In the book “Misquoting Jesus,” the author remarks about how an event is portrayed four different ways by four different people. He asks himself “Which way did it really happen?” He never admits to himself that it actually might have happened four different ways, all based on the perception of the person who is giving the account. Think about your favorite book and about how rare it is to find someone who sees the main character in the same way you do. A real-life anecdote, like how your sleep was last night, would be told by your bed-partner completely differently–especially if you snore. This is the quintessential dilemma of a writer. How do you make the reader see what you want them to see?
The truth is that you can’t make them see what you want them to see. You can’t even get those pictures out of your head the way you want them to come out. Once the scene leaves your head, it has been corrupted by the limits of interpretation and language. How a reader hears your voice, the voice of your narrator, and a million other nuances from how well they slept to how hungry they are, affect the perspective of a reader. Even if you had a video camera and could film the exact scene in your head, it would still be subject to a viewers perspective.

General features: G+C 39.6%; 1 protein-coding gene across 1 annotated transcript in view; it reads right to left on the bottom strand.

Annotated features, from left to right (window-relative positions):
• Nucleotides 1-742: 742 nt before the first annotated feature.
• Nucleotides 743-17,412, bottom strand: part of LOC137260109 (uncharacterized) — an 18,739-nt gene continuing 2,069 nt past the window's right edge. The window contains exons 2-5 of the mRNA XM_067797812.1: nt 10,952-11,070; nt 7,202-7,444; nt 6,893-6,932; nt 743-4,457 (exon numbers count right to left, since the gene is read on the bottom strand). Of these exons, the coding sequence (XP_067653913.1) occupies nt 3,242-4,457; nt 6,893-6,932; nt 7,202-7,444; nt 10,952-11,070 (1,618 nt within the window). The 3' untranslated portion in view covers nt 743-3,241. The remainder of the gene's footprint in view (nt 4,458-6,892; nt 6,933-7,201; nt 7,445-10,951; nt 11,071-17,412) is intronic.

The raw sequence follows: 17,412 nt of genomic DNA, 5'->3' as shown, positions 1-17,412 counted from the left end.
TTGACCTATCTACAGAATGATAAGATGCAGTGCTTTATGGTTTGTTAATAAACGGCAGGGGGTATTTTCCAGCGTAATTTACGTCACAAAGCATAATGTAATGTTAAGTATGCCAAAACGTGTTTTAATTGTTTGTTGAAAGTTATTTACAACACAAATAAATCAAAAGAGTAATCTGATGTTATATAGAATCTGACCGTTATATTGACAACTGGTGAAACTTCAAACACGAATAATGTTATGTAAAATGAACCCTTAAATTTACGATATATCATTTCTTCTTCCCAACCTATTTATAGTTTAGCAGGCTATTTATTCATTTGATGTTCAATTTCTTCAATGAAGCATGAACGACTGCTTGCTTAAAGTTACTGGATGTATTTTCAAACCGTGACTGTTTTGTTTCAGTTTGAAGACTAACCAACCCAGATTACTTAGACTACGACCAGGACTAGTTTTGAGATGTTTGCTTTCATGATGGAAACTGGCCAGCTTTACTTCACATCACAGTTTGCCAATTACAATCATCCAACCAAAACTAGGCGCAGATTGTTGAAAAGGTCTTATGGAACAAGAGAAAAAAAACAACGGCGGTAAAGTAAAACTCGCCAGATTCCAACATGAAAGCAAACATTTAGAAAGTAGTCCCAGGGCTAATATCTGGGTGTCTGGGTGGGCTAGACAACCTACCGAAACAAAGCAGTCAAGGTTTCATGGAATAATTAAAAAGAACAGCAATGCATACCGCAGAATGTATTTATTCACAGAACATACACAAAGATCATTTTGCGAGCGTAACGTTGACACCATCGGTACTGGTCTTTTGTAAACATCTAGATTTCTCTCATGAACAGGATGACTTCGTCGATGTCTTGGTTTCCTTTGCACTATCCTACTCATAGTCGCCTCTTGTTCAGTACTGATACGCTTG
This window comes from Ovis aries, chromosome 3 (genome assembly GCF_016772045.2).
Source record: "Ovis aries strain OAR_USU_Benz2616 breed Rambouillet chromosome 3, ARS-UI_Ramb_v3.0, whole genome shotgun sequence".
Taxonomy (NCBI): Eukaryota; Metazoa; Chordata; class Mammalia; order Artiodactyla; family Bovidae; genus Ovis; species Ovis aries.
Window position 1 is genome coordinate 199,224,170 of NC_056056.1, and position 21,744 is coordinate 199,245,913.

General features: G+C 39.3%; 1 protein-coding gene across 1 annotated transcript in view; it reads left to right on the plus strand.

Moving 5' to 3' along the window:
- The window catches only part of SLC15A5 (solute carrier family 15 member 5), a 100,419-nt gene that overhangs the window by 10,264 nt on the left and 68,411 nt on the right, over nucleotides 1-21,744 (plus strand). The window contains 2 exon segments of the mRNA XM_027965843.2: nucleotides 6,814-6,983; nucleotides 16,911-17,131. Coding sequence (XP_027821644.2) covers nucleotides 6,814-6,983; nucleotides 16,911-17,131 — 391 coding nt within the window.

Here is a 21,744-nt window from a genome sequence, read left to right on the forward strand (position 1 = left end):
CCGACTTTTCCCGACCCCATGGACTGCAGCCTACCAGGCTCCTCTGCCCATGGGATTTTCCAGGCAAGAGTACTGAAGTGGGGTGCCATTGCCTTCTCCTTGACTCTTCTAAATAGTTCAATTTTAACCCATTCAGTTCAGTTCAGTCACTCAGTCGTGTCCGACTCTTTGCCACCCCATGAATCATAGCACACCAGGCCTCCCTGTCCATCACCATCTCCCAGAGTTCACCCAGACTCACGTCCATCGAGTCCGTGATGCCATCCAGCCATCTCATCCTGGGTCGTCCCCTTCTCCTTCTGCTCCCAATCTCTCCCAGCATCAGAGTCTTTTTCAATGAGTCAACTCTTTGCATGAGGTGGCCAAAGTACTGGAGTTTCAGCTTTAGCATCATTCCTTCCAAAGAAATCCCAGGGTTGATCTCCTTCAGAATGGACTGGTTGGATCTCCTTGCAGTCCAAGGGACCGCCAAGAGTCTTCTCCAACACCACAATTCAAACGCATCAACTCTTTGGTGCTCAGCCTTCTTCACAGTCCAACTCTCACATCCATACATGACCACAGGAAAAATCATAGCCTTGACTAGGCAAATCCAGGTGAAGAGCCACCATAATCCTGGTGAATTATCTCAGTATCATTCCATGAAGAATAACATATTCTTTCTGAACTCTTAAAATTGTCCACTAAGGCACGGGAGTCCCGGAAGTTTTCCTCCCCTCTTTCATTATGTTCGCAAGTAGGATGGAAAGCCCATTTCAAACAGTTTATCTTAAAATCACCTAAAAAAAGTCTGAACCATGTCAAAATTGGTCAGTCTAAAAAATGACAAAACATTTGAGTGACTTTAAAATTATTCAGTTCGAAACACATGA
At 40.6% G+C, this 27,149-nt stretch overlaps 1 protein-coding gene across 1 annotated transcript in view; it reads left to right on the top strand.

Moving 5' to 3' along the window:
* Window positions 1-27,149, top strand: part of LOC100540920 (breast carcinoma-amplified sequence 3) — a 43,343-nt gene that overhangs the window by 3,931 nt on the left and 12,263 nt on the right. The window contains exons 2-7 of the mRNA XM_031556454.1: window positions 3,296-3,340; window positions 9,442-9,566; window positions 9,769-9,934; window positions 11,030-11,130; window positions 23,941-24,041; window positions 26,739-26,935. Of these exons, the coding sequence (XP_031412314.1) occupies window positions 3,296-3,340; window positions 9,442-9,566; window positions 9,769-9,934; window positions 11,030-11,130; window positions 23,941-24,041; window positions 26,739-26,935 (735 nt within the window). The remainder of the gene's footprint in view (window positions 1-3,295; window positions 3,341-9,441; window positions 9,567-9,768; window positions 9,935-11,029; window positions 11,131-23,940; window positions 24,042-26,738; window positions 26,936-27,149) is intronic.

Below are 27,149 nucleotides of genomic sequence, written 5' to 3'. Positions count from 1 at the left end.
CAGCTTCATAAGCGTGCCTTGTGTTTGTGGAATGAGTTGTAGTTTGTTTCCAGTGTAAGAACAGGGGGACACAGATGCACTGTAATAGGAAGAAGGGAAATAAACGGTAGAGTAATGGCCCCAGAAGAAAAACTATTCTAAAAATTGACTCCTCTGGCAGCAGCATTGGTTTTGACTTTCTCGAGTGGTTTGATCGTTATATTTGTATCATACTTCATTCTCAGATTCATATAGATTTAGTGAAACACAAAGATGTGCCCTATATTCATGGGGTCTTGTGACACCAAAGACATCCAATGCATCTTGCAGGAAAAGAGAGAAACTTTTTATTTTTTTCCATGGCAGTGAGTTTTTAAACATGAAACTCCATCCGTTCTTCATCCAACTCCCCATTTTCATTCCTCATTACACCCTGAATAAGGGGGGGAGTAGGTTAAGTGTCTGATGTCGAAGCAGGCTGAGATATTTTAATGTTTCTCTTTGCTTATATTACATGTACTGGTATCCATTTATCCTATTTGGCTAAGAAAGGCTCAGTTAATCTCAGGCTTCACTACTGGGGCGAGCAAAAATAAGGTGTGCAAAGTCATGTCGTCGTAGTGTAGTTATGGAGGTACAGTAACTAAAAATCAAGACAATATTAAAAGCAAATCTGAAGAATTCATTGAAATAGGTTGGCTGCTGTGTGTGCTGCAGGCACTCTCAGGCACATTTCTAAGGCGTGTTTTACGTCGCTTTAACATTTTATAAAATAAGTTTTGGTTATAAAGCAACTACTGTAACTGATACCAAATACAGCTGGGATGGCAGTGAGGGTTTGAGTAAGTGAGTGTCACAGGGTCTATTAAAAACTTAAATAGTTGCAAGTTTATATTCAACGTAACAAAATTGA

This isn’t to say that you should give up on getting that scene down as perfectly as possible as a writer, I only point out that no matter how perfectly you do pen it down, it is still going to be colored by the perceptions of a reader. That is not something you can control. It is best to let the story guide you, let it come out naturally (even if ‘naturally’ for you is sitting around and brainstorming for days on end before you start writing) and, as I wrote in a previous blog, it’s best to stay true to your characters.
That being said, there are many frustrations with being a writer, not the least of which is having so many stories, ideas and scenes in your head that you feel like your head might burst if you can’t spill it all out somehow. Instead of explaining it, I have decided to make a self portrait out of it:
I don’t have dandruff. I have writers head.